13. Make sure that the cell temperature does not exceed 50oC, if it does stop charging and wait till the temperature is down below 40oC, and then continue to charge at 5% of the battery capacity. Here again, make sure that the total Ah input remains the same.
  14. When we get a constant three consecutive hourly reading of the cell voltage and electrolyte specific gravity then cells are fully charged.
  15. Keep the cells unused for up to 4 hours. And when it comes to discharging isolate it from the charger.
  16. Now the battery discharging can be done. It can be done with water load or resistive load.
  17. Start discharging the battery as per the battery specifications mentioned by the manufacturer.
  18. While discharging record the cell voltage, temperature, and specific gravity.
  19. If any battery cell voltage has gone below 1.80V record it with the serial no. of that battery cell.
  20. Repeat steps 11 to 15 and record the cell voltage, temperature, and specific gravity of all cells while recharging.
  21. Now, repeat steps 16 to 20 during the second discharge.
  22. Adjust the specific gravity by adding the electrolyte if it is below 1200 in some cells during the second discharge.
  23. During final charging, repeat the steps from 11 to 15 and record specific gravity, cell temperature, and voltage during recharging. Once finished keep the batteries on float charging.

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Following are the important inspection of system components and conditions that are required to be carried out:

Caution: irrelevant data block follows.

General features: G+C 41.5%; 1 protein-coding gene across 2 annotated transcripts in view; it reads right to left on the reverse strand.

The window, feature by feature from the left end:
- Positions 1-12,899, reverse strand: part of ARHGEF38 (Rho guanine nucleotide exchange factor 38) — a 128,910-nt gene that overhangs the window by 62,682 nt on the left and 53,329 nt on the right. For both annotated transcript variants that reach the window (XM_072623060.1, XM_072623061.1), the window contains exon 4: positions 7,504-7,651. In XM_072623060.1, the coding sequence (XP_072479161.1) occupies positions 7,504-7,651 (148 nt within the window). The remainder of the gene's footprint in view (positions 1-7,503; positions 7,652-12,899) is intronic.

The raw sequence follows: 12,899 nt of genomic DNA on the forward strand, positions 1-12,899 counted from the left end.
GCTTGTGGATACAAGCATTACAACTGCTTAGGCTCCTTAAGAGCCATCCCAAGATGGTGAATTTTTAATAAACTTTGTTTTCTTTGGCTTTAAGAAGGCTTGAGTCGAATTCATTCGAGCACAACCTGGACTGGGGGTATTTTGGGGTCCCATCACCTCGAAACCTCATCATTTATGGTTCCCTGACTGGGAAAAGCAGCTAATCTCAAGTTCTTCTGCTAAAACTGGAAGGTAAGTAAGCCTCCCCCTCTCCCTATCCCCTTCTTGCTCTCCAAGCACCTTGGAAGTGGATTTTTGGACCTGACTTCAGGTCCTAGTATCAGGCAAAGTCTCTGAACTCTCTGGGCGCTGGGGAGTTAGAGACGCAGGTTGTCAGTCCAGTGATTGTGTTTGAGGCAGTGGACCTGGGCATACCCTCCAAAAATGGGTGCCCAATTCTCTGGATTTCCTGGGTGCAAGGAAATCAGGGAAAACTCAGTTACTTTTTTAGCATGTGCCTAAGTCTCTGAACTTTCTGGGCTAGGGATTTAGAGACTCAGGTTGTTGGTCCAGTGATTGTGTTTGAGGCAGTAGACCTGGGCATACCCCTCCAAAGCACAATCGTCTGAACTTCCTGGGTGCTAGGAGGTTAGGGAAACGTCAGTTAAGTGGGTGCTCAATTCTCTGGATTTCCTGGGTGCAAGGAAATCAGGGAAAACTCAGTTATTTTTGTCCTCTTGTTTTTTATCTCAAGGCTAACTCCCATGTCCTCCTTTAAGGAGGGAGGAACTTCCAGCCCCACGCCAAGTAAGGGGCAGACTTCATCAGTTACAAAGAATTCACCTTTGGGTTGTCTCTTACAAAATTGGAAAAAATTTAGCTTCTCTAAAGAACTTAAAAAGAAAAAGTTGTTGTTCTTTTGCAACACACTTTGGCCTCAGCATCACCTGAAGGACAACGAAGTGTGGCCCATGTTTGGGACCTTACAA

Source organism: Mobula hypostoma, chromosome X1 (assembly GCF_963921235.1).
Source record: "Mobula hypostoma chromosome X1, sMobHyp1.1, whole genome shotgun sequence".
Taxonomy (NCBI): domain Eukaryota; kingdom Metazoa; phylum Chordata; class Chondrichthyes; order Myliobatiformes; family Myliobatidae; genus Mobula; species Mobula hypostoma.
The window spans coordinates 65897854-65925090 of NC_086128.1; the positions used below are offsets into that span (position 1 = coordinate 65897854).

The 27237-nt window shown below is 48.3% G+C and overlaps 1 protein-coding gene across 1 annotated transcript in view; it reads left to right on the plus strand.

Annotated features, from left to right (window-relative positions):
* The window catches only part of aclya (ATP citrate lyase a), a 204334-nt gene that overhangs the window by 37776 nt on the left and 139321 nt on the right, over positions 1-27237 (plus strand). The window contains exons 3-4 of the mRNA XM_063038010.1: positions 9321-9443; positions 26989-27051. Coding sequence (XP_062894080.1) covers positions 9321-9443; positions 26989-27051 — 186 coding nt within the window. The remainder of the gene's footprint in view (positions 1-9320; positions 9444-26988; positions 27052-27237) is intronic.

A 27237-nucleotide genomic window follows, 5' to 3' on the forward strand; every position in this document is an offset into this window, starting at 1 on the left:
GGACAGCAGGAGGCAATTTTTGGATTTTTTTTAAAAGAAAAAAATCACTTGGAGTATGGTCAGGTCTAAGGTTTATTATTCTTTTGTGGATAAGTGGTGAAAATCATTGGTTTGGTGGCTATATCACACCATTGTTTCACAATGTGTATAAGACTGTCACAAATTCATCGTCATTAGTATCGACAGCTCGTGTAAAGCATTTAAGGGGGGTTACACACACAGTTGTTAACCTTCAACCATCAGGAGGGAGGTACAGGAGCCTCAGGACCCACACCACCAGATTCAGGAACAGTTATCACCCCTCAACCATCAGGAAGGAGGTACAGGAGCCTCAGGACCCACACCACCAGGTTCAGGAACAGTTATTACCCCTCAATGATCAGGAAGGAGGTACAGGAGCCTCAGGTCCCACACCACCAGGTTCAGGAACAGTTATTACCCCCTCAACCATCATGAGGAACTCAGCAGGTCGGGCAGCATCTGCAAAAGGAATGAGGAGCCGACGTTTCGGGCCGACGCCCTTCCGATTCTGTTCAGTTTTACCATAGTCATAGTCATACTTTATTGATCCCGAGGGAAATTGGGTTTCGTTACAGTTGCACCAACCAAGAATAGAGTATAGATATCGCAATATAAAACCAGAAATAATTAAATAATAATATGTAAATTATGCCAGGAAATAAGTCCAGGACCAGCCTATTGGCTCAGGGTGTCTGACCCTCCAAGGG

• Check if the battery’s health is in a good condition and is properly charged.
  • When all the loads are disconnected the battery voltage across its terminal should have a reading above 12V.
  • Make sure that the battery connections are clean and tight before testing the system.
  • Check all the electrical connections, fuses, charge controllers, etc before beginning the test.


  • If the battery system is tested well but does not perform as per the expectation then the load connected to it exceeds the maximum power point resistance.
  • There is also the possibility of the electric short and faulty voltage regulator.
  • Failure to keep terminal tight and clean.
  • Failure to interpret the battery’s in-built hydrometer.
  • Not a sufficient ampere-hour charge rate of a drained battery.
  • The battery is too old.
  • In hot weather the internal chemical reaction increases which results in the self-discharge of the battery even if it is not connected to a load.

Testing the Battery Capacity

To conduct this test, we need a battery tester along with a digital multi-meter

  • Adjust the multimeter selector switch to the DV position and turn the tester to an off position.
  • Now connect the tester and multi-meter terminal leads to the positive terminal and negative to the negative terminal of the battery.
  • Avoid connecting the multi-meter clips to the tester clips as this won’t give us the actual battery terminal voltage and would result in a measuring error. The multi-meter clips must connect to the battery post.
  • Now turn the load control knob in the clockwise direction till the reading on the ammeter is half the value of the “cold cranking ampere” (The current delivered in the cold temperature is called “cold cranking ampere”, you will find cranking amps or cold-cranking amps on the battery details).
  • Note the reading with the multi-meter, if it is 9.6V at 21oC, it means it has a good output capacity.